I knew the trails were going to be a muddy mess. More than muddy, because the trails were more sand like than dirt, but I wasn’t entirely prepared for what lay before me. Sean took longer than we expected and when he came in he was soaked and covered in mud, this explained the time lag. He told me to be careful out there it’s like an ice rink on mud. He said he slipped a lot.
I only had just over 3 miles, so I thought it can’t be that bad. I knew I would be running mostly down hill, in a dried up creek bed. I took off and within 1/2 mile I had already slipped and covered myself in mud. It was dark, which didn’t help. I had my headlamp, which did no good. Thank goodness for my knuckle lights, which by the end were mud covered.
I could hear people ahead let out a yell before I saw their headlamp fall towards the ground. Everyone was slipping and sliding. It was like wet clay. My shoes were bricks and I couldn’t keep my footing. I tripped and slipped numerous times, but had 4 big falls. I was glad it was a softer landing in clay, but my knee was sore the next day.
I didn’t wear my watch, so I had no idea how far I had gone, but it seemed like forever. I slowly climbed down the creek bed. I was able to run, but it was a very slow pace so I wouldn’t fall. I was hating every bit of the run. People were cursing, the rain was still coming down and most people were walking.
Running in the dark wasn’t helping. After trudging up a climb I finally saw the switchbacks. These were the easiest part because it was dirt and sliding wasn’t an issue.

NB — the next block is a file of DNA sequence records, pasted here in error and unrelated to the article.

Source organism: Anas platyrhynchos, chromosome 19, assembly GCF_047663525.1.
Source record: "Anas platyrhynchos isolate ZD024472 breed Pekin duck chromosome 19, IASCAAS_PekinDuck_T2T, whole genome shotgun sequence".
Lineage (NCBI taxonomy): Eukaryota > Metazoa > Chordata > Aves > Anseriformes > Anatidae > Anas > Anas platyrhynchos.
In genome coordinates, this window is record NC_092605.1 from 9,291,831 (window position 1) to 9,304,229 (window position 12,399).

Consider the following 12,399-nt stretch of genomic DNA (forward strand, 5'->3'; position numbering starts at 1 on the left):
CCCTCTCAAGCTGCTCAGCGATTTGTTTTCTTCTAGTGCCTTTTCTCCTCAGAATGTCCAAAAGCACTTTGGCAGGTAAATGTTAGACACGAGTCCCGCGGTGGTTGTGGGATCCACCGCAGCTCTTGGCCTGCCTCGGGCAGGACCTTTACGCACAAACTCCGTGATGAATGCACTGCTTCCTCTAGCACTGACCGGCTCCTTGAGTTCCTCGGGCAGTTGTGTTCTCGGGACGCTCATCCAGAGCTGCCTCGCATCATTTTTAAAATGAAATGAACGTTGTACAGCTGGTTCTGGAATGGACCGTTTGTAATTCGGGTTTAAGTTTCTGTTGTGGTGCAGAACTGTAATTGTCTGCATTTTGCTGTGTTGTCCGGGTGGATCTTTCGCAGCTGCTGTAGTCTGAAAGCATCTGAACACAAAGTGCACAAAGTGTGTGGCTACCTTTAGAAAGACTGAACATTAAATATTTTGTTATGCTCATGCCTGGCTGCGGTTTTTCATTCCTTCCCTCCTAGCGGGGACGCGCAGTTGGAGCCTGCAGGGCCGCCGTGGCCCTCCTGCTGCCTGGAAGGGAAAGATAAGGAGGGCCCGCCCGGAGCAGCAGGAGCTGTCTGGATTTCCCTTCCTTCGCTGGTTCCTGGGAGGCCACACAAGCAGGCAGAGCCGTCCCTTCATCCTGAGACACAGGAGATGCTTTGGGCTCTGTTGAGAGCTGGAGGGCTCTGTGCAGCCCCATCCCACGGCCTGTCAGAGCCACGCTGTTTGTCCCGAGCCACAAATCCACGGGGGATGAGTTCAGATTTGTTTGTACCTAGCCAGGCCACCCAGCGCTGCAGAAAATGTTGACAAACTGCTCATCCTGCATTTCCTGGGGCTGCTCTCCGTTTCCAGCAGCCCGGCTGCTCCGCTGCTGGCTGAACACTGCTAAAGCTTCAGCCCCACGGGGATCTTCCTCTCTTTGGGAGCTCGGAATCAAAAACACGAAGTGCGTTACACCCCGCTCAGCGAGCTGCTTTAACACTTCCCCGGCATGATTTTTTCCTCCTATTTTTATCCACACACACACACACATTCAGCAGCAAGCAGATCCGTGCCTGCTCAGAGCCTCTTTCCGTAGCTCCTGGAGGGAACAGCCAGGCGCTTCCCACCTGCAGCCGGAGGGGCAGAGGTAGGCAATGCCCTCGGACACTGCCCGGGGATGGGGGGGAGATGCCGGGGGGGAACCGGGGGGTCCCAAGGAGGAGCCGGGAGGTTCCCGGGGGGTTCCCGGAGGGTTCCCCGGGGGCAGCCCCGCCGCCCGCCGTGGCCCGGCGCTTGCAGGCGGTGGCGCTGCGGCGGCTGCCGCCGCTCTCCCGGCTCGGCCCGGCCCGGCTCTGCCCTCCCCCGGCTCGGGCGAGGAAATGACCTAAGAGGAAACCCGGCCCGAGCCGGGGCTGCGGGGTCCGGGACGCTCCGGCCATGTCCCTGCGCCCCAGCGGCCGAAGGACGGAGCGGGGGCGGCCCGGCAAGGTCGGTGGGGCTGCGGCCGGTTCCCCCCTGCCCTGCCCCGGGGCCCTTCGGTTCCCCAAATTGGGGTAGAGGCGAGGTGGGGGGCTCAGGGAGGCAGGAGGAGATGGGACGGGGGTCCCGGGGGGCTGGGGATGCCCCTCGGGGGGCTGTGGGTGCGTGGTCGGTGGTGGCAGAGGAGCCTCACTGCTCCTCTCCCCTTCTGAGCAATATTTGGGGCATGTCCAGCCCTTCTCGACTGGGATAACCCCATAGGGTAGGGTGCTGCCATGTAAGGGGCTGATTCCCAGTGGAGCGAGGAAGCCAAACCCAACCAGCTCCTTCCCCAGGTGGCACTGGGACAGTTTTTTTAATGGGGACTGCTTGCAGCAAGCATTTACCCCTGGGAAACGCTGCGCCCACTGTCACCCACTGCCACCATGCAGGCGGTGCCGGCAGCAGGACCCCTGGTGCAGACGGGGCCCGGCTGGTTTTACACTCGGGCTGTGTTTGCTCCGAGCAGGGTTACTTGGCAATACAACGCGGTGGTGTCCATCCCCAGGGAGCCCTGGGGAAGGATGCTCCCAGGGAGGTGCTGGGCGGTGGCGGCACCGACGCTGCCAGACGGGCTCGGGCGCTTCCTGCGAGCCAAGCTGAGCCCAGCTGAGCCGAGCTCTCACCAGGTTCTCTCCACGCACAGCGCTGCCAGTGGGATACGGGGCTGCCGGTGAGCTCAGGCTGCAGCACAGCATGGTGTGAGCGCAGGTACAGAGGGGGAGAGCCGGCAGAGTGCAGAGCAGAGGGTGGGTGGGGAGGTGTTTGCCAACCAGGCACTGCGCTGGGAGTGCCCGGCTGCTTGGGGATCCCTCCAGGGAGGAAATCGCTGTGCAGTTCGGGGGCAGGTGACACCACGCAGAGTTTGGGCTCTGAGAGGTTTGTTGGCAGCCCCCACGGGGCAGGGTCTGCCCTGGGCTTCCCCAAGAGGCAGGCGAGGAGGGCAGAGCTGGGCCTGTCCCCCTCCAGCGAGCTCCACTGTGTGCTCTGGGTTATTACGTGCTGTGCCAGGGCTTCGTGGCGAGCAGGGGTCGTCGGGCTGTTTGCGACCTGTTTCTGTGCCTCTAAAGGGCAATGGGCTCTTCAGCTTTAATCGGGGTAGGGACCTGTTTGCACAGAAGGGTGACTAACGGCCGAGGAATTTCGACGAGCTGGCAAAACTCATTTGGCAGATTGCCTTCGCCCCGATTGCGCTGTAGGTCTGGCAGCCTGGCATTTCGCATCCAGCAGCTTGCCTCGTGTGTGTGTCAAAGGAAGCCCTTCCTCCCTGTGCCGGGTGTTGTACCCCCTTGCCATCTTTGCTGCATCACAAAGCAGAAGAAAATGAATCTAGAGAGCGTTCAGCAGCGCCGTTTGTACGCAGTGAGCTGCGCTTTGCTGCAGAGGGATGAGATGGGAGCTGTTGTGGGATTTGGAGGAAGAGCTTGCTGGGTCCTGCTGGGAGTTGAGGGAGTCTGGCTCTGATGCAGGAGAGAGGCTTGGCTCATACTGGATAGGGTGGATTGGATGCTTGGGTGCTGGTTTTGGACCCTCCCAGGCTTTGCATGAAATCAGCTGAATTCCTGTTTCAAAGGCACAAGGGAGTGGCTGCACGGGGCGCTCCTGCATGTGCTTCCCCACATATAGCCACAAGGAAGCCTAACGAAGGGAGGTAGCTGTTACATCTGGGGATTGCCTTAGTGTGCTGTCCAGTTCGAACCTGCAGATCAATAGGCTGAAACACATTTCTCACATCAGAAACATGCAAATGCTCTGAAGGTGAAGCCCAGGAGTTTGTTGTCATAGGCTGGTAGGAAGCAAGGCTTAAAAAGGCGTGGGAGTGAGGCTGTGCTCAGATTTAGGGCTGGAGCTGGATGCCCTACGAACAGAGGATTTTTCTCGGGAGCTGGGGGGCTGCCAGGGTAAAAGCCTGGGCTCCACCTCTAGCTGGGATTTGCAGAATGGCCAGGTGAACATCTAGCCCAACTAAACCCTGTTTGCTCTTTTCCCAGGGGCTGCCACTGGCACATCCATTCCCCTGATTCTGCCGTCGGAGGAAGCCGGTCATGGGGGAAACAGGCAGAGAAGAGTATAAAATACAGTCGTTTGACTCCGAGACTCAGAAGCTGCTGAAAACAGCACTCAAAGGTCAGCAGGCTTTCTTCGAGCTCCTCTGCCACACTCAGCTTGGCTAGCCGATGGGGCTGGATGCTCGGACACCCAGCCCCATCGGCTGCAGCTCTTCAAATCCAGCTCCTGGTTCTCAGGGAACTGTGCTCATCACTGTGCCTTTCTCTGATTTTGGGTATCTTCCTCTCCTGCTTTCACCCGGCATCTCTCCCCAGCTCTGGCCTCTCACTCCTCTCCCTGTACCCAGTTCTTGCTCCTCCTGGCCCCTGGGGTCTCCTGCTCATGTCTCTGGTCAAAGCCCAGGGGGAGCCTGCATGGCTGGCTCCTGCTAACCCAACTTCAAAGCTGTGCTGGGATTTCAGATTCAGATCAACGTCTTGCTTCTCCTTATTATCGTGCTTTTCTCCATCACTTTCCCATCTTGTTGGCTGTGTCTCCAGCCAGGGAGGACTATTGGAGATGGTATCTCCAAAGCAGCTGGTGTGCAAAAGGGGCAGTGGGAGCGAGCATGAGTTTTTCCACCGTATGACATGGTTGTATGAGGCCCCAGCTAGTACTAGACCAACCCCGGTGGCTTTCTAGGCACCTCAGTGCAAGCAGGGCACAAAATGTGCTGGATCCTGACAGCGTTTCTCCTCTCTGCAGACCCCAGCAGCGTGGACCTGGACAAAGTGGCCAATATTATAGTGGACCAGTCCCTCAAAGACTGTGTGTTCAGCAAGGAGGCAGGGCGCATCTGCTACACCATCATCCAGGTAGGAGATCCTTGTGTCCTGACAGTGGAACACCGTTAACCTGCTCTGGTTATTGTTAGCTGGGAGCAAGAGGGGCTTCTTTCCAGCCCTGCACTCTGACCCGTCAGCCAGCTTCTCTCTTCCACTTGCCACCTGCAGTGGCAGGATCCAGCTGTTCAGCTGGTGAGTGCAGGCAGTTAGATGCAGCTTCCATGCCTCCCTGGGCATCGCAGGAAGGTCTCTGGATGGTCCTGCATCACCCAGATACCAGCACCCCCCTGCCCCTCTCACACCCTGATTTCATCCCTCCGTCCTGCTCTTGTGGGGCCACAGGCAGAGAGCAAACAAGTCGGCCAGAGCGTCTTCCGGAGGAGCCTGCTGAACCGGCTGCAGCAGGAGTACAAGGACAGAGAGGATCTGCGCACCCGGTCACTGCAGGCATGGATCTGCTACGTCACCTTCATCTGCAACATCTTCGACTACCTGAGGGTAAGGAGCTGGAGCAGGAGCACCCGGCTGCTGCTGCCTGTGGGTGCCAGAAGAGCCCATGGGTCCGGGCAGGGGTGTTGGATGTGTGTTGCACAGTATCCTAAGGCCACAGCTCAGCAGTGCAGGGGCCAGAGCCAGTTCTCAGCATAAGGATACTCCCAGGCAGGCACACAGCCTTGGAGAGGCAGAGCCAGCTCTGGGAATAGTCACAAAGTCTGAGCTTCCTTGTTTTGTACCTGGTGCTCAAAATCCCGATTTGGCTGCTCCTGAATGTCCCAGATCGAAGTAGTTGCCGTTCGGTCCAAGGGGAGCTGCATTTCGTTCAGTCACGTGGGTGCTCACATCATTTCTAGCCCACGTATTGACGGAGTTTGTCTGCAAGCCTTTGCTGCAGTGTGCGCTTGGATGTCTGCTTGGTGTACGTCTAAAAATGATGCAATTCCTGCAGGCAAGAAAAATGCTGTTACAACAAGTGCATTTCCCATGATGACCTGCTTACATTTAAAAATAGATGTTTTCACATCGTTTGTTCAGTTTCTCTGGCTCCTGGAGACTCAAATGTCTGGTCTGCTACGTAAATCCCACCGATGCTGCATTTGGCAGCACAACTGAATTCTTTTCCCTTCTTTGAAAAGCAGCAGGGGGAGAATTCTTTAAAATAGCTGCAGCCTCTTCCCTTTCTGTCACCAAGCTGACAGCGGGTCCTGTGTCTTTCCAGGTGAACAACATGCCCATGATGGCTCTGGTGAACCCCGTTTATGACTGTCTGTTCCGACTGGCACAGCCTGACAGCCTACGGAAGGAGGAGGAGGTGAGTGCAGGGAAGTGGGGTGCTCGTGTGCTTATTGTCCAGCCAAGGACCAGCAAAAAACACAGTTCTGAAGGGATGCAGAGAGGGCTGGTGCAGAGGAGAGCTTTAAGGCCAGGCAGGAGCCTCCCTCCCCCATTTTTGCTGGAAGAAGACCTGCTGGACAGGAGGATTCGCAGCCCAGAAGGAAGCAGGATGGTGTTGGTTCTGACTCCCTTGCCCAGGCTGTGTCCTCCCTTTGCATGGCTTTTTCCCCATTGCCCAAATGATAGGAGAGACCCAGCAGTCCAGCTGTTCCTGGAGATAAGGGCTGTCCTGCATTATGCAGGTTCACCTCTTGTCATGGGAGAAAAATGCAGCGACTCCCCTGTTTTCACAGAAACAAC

Down a little hill into the exchange zone….My shoes heavier with every step. I couldn’t imagine how bad Holly’s run was going to be. I warned her of the slippery slopes that lay ahead. She said “Great” and was gone.
I fell back asleep in the tent and woke up to a text from Holly saying it was going to be awhile. The rain had stopped, so I thought this is GREAT, no more rain!! Holly comes stumbling in yelling my name…..
I asked how she was, and I commented on how the rain stopped. Holly said “Bry it’s SNOWING!! There’s 2 inches of snow on the tent!!” No wonder it felt warmer, the snow insulated our tent.
I stepped outside to find this great stuff……
Holly was covered in mud.
Teams were dropping like flies and we had a team meeting deciding we weren’t finishing. It was too dangerous and with two prego’s on the team, not a smart idea. Within minutes Ragnar called the race. Safety first!! Snow was making it hard to see the trails and it was a ice rank out there.
It was a mad dash to load everything up. Ned slid his way into our campsite with his car. We made a beeline for the warmth of the showers at the cabin (thankful we made it through the mud).
Cars were sliding and were getting stuck left and right in the snow and mud. Ned said it was crazy at the campsite when he went back to get the tent. Before we knew it we were on the road and head back to Salt Lake. Fastest trip and run ever!!
I haven’t experience sunburn, windburn, and near frost bite in a matter of less than 24 hours since living in Montana and never at a race. We literally ran through all the elements.
Special thank you to my great team, Nuun Hydration for yet another great sponsored run, Ragnar Relay Trail, and Ned and Ross (and the cabin). Without all these great peeps none of these adventures would have been possible….who am I kidding without the snow and rain there wouldn’t be much of a story to tell…..so thank you snow and rain, I guess (and the mudslides that followed). ; )
Check out’s Nuun’s blogpost for some more great photos of Nuunlite Runners adventures!!